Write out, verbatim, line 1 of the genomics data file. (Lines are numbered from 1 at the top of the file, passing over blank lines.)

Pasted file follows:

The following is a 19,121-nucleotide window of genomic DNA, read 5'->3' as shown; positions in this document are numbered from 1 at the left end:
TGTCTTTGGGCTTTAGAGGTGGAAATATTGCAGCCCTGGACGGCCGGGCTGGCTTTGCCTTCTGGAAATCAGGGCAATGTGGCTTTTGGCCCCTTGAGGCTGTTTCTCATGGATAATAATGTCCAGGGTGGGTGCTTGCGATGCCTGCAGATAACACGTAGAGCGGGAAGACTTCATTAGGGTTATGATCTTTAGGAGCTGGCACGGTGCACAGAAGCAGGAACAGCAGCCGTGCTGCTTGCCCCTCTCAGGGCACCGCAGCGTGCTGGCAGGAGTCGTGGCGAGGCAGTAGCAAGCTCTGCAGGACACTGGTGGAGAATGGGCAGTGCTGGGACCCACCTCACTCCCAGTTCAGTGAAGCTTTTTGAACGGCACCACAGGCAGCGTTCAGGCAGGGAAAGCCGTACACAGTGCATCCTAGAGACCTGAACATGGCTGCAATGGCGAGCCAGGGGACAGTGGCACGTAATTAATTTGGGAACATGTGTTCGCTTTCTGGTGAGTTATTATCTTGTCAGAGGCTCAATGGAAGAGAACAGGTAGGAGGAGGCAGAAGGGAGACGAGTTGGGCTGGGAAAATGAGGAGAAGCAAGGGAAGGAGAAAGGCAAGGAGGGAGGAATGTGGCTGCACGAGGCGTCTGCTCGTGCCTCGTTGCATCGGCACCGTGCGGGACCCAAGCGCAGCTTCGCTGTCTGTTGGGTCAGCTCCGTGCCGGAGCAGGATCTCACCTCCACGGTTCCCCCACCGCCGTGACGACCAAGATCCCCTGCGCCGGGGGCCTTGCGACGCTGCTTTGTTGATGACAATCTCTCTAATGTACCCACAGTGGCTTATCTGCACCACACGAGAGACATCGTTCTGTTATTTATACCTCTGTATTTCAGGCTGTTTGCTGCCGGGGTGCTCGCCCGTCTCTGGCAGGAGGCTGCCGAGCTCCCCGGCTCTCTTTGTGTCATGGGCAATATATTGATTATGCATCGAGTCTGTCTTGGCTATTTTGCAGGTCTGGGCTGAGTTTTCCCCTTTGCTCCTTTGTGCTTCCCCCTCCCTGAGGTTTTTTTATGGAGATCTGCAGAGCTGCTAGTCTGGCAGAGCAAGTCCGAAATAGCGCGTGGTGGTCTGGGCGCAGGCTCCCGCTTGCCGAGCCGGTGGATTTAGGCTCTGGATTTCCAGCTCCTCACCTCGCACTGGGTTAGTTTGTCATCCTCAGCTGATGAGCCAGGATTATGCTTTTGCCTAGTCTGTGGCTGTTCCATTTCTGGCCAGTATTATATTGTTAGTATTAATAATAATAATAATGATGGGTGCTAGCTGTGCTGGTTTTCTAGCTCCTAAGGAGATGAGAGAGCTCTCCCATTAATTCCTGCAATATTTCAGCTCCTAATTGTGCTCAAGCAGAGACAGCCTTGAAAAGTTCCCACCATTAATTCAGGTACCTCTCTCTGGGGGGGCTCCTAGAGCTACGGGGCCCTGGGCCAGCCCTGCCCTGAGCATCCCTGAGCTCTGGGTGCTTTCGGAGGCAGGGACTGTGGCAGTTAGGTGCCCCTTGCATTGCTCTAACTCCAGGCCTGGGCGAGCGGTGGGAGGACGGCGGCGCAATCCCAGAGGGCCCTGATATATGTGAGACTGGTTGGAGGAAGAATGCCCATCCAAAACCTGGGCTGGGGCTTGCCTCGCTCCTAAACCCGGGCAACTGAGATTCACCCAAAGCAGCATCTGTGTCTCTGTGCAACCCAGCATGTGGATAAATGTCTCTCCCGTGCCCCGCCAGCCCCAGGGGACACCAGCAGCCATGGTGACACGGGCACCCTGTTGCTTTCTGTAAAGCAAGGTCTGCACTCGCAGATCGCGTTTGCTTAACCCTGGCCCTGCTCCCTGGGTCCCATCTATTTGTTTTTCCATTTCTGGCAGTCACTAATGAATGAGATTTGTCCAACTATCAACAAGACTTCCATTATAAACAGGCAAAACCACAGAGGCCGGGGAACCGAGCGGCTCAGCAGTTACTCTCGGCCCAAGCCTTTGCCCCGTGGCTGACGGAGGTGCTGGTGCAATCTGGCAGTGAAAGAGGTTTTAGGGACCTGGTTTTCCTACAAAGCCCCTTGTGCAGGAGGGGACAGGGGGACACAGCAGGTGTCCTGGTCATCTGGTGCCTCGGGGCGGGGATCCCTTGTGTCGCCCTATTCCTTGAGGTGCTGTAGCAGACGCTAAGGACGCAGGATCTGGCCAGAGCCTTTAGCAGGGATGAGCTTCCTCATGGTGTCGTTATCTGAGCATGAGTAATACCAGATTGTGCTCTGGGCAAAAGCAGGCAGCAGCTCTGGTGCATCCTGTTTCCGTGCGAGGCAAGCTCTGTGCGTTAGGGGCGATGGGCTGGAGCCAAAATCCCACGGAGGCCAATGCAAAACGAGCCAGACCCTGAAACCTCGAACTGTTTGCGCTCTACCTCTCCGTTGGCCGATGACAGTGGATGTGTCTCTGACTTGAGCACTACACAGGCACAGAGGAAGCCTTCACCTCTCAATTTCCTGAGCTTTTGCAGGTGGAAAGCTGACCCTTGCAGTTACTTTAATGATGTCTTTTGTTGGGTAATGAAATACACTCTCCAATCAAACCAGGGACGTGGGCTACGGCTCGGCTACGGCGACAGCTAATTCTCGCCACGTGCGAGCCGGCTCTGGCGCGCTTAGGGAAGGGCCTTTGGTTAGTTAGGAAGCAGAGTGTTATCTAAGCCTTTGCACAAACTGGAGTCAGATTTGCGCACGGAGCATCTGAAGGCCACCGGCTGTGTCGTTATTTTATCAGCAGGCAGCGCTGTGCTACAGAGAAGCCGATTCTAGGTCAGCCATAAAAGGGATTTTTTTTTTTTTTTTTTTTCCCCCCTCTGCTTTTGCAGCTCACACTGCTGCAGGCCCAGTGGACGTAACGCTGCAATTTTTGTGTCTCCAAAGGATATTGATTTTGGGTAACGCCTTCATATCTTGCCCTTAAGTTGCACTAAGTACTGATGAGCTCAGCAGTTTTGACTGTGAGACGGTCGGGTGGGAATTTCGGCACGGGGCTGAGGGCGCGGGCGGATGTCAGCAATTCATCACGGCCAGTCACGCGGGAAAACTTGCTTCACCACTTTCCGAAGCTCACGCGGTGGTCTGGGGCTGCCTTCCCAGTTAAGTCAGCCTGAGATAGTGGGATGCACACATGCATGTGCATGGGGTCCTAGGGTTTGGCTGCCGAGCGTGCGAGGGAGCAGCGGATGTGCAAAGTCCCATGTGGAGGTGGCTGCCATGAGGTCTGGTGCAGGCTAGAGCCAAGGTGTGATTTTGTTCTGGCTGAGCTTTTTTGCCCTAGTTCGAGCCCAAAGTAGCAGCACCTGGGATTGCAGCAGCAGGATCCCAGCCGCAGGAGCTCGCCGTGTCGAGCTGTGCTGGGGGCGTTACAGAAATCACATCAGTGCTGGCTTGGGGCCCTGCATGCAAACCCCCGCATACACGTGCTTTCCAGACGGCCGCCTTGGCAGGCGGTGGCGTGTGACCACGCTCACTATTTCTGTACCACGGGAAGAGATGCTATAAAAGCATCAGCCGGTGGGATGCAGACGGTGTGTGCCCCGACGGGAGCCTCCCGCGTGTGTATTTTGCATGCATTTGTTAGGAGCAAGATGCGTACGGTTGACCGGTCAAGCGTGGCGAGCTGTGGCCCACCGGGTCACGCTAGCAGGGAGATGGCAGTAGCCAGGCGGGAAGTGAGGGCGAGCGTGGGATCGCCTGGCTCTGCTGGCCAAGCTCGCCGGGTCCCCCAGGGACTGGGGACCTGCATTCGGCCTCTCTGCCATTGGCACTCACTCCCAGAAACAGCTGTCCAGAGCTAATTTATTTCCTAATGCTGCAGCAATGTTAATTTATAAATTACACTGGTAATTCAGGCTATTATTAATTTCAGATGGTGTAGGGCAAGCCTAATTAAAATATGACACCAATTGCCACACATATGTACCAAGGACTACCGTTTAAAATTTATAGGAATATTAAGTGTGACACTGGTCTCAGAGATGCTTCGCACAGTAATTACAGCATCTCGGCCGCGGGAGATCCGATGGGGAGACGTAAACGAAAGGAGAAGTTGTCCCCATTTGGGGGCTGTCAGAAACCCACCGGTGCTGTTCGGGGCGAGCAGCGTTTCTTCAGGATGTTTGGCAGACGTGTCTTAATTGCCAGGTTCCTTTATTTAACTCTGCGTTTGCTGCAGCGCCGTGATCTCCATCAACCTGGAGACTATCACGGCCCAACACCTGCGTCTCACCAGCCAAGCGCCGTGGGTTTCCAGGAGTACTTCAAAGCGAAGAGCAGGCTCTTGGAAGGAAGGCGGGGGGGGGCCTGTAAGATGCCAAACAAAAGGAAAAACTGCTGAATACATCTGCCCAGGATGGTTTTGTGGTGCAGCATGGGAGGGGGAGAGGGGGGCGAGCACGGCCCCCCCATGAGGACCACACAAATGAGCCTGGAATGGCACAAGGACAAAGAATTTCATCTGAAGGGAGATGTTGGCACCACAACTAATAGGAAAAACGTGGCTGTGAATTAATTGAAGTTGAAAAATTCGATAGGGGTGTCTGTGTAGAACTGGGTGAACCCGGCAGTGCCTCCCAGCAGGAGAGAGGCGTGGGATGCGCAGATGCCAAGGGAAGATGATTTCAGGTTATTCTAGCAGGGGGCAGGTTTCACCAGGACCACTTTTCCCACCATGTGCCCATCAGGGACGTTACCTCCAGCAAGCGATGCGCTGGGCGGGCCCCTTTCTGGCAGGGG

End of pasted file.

The following is a 19,121-nucleotide window of genomic DNA, read 5'->3' as shown; positions in this document are numbered from 1 at the left end: